You follow every recommendation you read, you plan, you analyze. Excel is your playground. Congratulations! Being a saver is great, as long as it doesn't stop you from enjoying life now.
Planning for the future gives you the freedom to live life to the fullest right now. You're already disciplined when it comes to your money, and here are some tips to help you be even smarter about your finances.
It's in your interest
If you have any debt, compare interest rates. Decide which one to pay off first, and pay it off faster--for example, a credit card (higher rate) compared to a student loan (lower rate) or a car loan.
If your debt is under control, and depending on your saving goals, take advantage of an RRSP, TFSA or RESP. You'll enjoy the tax advantages, and the earlier you start contributing, the faster you'll get compound interest working for you.
The saver's financial cushion
As a saver, you think long term. At the same time, think about your financial cushion. The golden rule is to keep in your chequing account an emergency fund equivalent to 3 months' salary. In the event of accident, illness or an unexpected home-related payment, it's better to dip into these savings than to move back home with your parents.
Insurance: burden or blessing?
It's normal to feel strange about spending money to protect yourself from something that you hope will never happen. But the worst scenario is not having insurance when you really need it.
Here's some food for thought:
- If you're self-employed, it's in your best interest to take out disability insurance
- With certain essentials, like auto and home insurance, you can get products suited to your particular needs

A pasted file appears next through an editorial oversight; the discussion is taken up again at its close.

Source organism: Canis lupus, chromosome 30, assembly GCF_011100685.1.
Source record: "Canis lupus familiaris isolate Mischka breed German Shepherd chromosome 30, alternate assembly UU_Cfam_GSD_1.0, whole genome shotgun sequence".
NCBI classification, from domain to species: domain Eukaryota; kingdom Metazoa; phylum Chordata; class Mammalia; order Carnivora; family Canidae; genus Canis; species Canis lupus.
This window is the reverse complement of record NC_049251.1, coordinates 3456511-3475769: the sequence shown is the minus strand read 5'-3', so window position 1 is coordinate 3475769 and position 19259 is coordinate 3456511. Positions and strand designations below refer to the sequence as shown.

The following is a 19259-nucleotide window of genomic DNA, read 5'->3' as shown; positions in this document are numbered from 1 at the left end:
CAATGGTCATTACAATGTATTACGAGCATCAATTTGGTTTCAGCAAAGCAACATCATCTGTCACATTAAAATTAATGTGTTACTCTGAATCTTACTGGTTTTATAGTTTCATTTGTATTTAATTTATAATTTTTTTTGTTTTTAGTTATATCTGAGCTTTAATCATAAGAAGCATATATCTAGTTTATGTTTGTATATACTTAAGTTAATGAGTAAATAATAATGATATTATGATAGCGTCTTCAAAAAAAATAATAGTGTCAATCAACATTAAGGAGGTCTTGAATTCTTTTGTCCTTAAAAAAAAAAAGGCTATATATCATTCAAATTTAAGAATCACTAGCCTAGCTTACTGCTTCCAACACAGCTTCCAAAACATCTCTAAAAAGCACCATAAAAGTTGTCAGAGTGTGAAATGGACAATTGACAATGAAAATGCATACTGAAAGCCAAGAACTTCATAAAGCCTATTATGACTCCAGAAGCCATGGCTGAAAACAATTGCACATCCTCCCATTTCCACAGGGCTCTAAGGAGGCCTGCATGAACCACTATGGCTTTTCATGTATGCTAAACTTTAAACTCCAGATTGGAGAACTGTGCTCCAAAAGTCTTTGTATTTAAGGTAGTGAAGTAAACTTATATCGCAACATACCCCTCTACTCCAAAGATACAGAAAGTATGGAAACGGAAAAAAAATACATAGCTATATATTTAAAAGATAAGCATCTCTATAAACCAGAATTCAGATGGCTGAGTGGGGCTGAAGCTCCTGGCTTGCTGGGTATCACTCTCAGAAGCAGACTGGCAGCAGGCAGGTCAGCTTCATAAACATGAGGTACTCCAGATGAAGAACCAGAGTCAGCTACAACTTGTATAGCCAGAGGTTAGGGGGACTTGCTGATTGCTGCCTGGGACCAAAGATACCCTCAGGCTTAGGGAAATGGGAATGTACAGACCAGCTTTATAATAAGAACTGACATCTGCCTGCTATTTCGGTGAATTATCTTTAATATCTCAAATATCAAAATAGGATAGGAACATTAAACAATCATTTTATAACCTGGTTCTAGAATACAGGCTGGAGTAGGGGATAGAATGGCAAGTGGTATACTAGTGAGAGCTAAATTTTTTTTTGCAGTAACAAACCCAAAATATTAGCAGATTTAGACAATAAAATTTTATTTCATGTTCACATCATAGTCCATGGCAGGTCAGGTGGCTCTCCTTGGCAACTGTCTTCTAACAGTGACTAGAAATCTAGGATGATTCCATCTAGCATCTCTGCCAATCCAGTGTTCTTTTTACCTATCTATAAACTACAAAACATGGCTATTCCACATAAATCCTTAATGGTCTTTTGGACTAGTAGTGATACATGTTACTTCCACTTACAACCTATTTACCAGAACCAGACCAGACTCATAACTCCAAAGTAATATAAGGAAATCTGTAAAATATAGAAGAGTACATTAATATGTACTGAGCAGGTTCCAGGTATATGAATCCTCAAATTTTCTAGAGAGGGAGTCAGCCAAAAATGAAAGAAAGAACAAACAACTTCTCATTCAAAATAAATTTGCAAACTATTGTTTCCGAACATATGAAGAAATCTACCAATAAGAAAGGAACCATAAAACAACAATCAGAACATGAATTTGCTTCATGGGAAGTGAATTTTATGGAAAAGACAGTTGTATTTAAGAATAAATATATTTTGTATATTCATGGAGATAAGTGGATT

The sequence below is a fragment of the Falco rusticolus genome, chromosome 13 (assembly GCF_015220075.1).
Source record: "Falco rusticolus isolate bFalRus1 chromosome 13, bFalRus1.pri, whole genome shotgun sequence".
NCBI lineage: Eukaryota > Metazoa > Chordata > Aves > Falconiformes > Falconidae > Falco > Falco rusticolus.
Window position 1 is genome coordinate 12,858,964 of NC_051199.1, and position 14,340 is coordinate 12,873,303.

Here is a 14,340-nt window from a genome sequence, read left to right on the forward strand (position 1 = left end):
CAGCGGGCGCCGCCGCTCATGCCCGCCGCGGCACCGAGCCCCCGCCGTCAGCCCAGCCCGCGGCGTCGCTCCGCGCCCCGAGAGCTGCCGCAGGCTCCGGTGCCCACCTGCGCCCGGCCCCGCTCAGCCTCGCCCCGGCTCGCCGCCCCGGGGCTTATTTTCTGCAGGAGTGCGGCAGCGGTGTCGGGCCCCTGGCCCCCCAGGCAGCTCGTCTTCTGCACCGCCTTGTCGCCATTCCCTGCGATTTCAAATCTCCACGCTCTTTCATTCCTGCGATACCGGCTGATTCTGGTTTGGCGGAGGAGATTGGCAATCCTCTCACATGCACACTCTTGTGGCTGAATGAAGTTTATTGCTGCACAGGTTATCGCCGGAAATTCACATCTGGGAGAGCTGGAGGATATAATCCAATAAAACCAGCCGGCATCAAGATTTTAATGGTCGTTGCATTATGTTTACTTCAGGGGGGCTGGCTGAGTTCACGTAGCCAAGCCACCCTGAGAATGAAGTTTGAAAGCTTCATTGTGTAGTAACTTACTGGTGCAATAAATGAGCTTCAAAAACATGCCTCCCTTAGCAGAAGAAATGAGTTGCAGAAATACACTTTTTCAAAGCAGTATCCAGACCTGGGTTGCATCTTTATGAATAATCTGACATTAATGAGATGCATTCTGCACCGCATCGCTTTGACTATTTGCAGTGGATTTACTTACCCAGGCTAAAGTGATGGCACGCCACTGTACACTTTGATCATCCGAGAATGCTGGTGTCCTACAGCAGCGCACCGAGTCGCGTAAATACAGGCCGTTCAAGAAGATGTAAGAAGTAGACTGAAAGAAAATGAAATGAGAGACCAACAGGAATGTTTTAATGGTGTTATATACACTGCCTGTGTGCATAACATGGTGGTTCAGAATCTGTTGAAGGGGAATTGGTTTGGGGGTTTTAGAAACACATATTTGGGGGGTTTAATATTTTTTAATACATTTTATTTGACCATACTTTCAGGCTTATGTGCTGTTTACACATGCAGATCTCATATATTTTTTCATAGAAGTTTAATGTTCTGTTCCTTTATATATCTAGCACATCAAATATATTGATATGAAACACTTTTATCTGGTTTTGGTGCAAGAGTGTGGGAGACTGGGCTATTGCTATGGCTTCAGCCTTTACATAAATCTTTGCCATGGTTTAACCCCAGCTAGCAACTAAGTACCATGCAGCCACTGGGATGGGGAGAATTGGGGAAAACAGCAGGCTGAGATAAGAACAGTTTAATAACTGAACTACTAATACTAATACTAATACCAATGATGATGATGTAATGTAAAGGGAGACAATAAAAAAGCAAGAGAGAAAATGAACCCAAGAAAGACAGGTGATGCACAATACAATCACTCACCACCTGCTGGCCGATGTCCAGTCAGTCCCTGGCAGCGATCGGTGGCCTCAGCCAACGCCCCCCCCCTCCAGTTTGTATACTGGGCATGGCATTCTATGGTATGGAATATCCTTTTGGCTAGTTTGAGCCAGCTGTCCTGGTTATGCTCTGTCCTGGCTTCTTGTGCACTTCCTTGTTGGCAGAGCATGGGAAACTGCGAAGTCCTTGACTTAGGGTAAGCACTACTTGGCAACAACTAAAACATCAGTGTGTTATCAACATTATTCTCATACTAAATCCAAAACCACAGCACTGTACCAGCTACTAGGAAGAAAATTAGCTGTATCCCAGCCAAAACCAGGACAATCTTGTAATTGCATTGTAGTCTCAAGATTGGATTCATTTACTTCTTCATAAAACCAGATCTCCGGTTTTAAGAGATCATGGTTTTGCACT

- Young parents should have their coverage needs evaluated and consider life insurance
Make your wishes known!
Do you work hard and make a point of saving but haven't written a will? Why wait to let your wishes be known? A will puts your affairs in order and your mind at ease. While you're at it, why not take the opportunity to draw up a power of attorney (also known as a "protection mandate" in Quebec), appointing the person who will act on your behalf in case of incapacity. Your goal in the next few weeks? Call a notary (or an attorney if you live in Ontario).
You don't need an advanced degree
You don't need to get a Ph.D. from Harvard or read the work of a Nobel prize-winning economist to develop your saver side. All you have to do is make personal finance a part of your regular routine: read certain magazines or the money and business sections of the newspaper, watch TV shows or listen to radio features to expand your knowledge.
Employee benefits and employer contributions
Another tip, if it applies: take the time to understand the employee benefits and employer contributions of the organization you work for, to make sure you have effective strategies. At the same time, you might realize that you're paying double for certain things, like life insurance. Human Resources can provide you with more information.
Put the pieces of the puzzle together!
If your finances are a puzzle and you don't know where to start, whether you want to spend a little less or save a bit more, consulting an advisor is a smart move. It's kind of like having a GPS on your phone: with just one click, you'll arrive at your destination sooner.
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